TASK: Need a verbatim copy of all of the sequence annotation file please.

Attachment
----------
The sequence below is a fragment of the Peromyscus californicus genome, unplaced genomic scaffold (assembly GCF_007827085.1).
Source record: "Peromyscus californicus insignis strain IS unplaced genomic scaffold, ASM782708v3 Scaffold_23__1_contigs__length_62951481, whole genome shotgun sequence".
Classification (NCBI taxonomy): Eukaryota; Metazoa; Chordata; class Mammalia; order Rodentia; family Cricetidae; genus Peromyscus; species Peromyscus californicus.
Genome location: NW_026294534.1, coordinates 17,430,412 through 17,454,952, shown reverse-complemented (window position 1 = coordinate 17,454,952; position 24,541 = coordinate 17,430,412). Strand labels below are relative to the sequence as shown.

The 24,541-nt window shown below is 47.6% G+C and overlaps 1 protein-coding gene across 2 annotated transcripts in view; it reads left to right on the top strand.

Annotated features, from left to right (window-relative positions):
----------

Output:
The sequence below is a fragment of the Peromyscus californicus genome, unplaced genomic scaffold (assembly GCF_007827085.1).
Source record: "Peromyscus californicus insignis strain IS unplaced genomic scaffold, ASM782708v3 Scaffold_23__1_contigs__length_62951481, whole genome shotgun sequence".
Classification (NCBI taxonomy): Eukaryota; Metazoa; Chordata; class Mammalia; order Rodentia; family Cricetidae; genus Peromyscus; species Peromyscus californicus.
Genome location: NW_026294534.1, coordinates 17,430,412 through 17,454,952, shown reverse-complemented (window position 1 = coordinate 17,454,952; position 24,541 = coordinate 17,430,412). Strand labels below are relative to the sequence as shown.

The 24,541-nt window shown below is 47.6% G+C and overlaps 1 protein-coding gene across 2 annotated transcripts in view; it reads left to right on the top strand.

Annotated features, from left to right (window-relative positions):